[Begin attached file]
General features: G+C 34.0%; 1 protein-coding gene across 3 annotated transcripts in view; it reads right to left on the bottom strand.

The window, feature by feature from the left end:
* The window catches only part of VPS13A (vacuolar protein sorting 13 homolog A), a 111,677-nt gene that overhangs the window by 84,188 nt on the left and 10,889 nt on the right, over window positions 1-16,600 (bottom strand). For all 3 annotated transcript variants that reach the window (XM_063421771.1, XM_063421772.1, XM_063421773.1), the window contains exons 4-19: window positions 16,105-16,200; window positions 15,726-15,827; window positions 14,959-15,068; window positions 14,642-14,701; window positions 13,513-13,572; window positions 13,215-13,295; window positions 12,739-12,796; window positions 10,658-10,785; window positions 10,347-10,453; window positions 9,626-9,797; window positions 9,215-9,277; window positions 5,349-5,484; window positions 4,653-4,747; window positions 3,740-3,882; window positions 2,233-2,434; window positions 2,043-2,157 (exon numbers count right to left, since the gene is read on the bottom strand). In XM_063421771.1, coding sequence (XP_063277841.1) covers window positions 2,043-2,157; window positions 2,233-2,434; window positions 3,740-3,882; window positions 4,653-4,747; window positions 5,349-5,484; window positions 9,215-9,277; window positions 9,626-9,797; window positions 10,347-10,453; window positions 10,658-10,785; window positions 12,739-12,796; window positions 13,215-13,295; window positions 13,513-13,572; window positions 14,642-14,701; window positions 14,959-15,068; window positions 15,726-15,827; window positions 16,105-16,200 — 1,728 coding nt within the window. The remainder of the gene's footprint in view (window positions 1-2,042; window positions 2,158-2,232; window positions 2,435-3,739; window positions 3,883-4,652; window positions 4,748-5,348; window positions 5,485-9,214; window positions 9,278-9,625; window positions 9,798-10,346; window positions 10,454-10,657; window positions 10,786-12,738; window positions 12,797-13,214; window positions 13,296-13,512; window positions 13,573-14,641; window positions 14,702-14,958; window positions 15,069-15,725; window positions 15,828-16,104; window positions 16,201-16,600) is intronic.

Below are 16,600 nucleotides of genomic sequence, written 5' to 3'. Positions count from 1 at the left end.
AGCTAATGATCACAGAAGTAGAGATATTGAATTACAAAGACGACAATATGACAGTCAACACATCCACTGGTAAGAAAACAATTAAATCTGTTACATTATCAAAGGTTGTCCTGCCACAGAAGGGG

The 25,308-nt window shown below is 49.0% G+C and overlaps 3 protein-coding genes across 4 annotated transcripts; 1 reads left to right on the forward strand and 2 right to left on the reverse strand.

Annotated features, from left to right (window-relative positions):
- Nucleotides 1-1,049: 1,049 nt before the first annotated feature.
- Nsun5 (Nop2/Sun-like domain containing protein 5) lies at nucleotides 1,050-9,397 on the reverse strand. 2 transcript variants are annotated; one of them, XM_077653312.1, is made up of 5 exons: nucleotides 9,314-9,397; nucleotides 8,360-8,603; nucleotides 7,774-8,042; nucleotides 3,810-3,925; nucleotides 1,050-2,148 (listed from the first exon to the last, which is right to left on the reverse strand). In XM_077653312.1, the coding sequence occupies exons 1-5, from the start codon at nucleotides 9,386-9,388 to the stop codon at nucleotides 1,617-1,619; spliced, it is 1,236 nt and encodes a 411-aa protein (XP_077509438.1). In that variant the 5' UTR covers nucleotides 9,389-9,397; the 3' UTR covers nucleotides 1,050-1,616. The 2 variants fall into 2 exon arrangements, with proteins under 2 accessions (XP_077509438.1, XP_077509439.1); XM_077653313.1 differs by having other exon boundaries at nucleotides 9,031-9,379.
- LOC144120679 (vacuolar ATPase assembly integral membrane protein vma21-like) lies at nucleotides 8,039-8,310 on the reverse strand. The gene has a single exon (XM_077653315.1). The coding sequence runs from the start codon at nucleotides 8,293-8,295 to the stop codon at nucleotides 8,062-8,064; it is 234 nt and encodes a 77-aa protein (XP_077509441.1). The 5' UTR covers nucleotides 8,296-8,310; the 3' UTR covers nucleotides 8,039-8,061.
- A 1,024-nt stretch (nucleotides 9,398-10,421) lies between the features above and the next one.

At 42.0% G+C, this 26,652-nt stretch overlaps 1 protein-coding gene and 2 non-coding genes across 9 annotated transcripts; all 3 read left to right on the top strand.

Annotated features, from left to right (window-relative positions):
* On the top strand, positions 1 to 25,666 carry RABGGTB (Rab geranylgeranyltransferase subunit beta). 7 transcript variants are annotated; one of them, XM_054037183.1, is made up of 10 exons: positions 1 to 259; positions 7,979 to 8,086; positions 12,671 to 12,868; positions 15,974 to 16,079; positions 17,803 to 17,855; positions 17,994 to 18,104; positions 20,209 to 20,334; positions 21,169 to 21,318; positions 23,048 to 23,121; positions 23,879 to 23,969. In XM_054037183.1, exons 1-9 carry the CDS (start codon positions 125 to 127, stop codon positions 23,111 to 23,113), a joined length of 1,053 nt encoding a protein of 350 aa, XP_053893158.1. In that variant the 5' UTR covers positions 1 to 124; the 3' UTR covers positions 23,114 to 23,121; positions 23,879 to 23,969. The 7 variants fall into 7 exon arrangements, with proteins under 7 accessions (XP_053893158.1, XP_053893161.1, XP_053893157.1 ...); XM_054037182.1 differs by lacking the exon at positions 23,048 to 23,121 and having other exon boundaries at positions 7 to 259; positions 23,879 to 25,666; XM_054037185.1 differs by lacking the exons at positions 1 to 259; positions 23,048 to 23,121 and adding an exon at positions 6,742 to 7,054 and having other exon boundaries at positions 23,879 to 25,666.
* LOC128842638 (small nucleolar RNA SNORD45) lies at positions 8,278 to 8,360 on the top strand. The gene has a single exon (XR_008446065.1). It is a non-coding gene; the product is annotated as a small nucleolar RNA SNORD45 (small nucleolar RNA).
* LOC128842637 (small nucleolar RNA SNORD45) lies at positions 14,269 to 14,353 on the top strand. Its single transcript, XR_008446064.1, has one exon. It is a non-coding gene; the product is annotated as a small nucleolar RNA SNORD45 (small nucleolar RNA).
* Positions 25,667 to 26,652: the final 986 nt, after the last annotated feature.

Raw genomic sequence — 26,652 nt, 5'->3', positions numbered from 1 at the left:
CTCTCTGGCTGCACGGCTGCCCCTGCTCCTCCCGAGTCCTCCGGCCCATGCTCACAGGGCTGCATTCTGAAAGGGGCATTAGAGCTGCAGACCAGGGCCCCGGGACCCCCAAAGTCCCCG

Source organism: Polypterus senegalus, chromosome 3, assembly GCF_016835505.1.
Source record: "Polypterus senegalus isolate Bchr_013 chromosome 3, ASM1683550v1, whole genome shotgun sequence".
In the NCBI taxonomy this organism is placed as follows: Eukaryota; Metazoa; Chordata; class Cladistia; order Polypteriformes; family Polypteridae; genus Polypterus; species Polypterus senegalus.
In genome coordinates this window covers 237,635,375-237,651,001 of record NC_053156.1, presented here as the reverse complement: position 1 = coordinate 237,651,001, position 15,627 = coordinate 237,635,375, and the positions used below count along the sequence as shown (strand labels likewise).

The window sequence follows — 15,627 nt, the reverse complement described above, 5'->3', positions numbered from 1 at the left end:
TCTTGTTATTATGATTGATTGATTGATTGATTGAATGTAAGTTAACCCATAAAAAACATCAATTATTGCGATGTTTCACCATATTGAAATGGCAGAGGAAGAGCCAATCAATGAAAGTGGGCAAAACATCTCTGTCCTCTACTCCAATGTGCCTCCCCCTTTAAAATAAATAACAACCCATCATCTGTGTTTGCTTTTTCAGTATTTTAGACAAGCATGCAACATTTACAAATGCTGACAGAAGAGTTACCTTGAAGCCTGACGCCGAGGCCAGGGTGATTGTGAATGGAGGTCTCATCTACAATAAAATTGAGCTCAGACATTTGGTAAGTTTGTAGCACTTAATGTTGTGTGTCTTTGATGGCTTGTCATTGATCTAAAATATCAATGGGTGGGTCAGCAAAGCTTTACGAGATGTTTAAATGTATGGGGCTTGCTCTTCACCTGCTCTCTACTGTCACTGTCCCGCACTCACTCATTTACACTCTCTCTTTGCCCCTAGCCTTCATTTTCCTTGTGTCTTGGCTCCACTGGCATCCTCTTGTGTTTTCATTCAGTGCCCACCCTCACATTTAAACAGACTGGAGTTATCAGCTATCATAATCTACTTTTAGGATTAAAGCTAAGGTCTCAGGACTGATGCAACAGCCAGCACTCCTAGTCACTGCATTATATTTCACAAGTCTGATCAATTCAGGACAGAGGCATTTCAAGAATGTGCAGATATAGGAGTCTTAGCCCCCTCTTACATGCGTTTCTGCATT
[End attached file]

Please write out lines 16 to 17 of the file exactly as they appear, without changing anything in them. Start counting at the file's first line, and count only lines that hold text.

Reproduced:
* LOC128842637 (small nucleolar RNA SNORD45) lies at positions 14,269 to 14,353 on the top strand. Its single transcript, XR_008446064.1, has one exon. It is a non-coding gene; the product is annotated as a small nucleolar RNA SNORD45 (small nucleolar RNA).
* Positions 25,667 to 26,652: the final 986 nt, after the last annotated feature.